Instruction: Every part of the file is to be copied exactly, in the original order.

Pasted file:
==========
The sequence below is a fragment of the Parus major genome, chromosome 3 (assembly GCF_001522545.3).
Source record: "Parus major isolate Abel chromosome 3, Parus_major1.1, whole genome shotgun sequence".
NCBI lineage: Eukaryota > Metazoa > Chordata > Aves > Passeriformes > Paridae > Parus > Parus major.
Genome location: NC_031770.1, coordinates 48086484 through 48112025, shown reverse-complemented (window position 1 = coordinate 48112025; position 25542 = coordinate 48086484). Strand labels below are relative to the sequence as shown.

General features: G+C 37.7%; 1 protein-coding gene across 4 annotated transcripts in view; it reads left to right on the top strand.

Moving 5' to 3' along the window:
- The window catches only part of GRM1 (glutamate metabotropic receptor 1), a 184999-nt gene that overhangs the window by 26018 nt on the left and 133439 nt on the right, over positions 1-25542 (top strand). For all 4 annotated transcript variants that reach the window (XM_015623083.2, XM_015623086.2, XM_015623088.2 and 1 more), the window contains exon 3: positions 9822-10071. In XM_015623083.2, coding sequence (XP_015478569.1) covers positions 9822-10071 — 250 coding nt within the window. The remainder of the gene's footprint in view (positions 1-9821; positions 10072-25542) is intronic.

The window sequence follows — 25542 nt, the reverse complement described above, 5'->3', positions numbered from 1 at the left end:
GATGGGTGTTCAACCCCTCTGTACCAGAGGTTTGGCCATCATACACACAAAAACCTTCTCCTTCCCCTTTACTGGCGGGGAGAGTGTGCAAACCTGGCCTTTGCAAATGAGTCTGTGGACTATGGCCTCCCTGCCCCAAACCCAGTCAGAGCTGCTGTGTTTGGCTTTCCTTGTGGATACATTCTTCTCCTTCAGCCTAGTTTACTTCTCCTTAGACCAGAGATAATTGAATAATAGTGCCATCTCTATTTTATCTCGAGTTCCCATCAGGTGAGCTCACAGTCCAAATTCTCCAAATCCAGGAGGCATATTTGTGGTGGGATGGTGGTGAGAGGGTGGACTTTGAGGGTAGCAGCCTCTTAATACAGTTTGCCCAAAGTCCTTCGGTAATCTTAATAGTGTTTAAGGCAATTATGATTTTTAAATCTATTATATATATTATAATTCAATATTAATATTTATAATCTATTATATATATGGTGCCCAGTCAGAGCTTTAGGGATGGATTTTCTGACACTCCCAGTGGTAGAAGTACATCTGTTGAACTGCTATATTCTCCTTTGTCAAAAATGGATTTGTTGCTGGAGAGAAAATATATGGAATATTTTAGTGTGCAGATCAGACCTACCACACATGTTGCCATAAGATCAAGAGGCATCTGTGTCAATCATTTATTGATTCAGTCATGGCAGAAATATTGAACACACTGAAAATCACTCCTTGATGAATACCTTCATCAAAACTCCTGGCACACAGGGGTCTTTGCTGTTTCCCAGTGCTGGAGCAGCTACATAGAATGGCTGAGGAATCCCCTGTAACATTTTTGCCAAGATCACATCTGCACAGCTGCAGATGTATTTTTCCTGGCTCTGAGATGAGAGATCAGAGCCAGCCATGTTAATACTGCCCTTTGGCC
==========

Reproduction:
The sequence below is a fragment of the Parus major genome, chromosome 3 (assembly GCF_001522545.3).
Source record: "Parus major isolate Abel chromosome 3, Parus_major1.1, whole genome shotgun sequence".
NCBI lineage: Eukaryota > Metazoa > Chordata > Aves > Passeriformes > Paridae > Parus > Parus major.
Genome location: NC_031770.1, coordinates 48086484 through 48112025, shown reverse-complemented (window position 1 = coordinate 48112025; position 25542 = coordinate 48086484). Strand labels below are relative to the sequence as shown.

General features: G+C 37.7%; 1 protein-coding gene across 4 annotated transcripts in view; it reads left to right on the top strand.

Moving 5' to 3' along the window:
- The window catches only part of GRM1 (glutamate metabotropic receptor 1), a 184999-nt gene that overhangs the window by 26018 nt on the left and 133439 nt on the right, over positions 1-25542 (top strand). For all 4 annotated transcript variants that reach the window (XM_015623083.2, XM_015623086.2, XM_015623088.2 and 1 more), the window contains exon 3: positions 9822-10071. In XM_015623083.2, coding sequence (XP_015478569.1) covers positions 9822-10071 — 250 coding nt within the window. The remainder of the gene's footprint in view (positions 1-9821; positions 10072-25542) is intronic.

The window sequence follows — 25542 nt, the reverse complement described above, 5'->3', positions numbered from 1 at the left end:
GATGGGTGTTCAACCCCTCTGTACCAGAGGTTTGGCCATCATACACACAAAAACCTTCTCCTTCCCCTTTACTGGCGGGGAGAGTGTGCAAACCTGGCCTTTGCAAATGAGTCTGTGGACTATGGCCTCCCTGCCCCAAACCCAGTCAGAGCTGCTGTGTTTGGCTTTCCTTGTGGATACATTCTTCTCCTTCAGCCTAGTTTACTTCTCCTTAGACCAGAGATAATTGAATAATAGTGCCATCTCTATTTTATCTCGAGTTCCCATCAGGTGAGCTCACAGTCCAAATTCTCCAAATCCAGGAGGCATATTTGTGGTGGGATGGTGGTGAGAGGGTGGACTTTGAGGGTAGCAGCCTCTTAATACAGTTTGCCCAAAGTCCTTCGGTAATCTTAATAGTGTTTAAGGCAATTATGATTTTTAAATCTATTATATATATTATAATTCAATATTAATATTTATAATCTATTATATATATGGTGCCCAGTCAGAGCTTTAGGGATGGATTTTCTGACACTCCCAGTGGTAGAAGTACATCTGTTGAACTGCTATATTCTCCTTTGTCAAAAATGGATTTGTTGCTGGAGAGAAAATATATGGAATATTTTAGTGTGCAGATCAGACCTACCACACATGTTGCCATAAGATCAAGAGGCATCTGTGTCAATCATTTATTGATTCAGTCATGGCAGAAATATTGAACACACTGAAAATCACTCCTTGATGAATACCTTCATCAAAACTCCTGGCACACAGGGGTCTTTGCTGTTTCCCAGTGCTGGAGCAGCTACATAGAATGGCTGAGGAATCCCCTGTAACATTTTTGCCAAGATCACATCTGCACAGCTGCAGATGTATTTTTCCTGGCTCTGAGATGAGAGATCAGAGCCAGCCATGTTAATACTGCCCTTTGGCC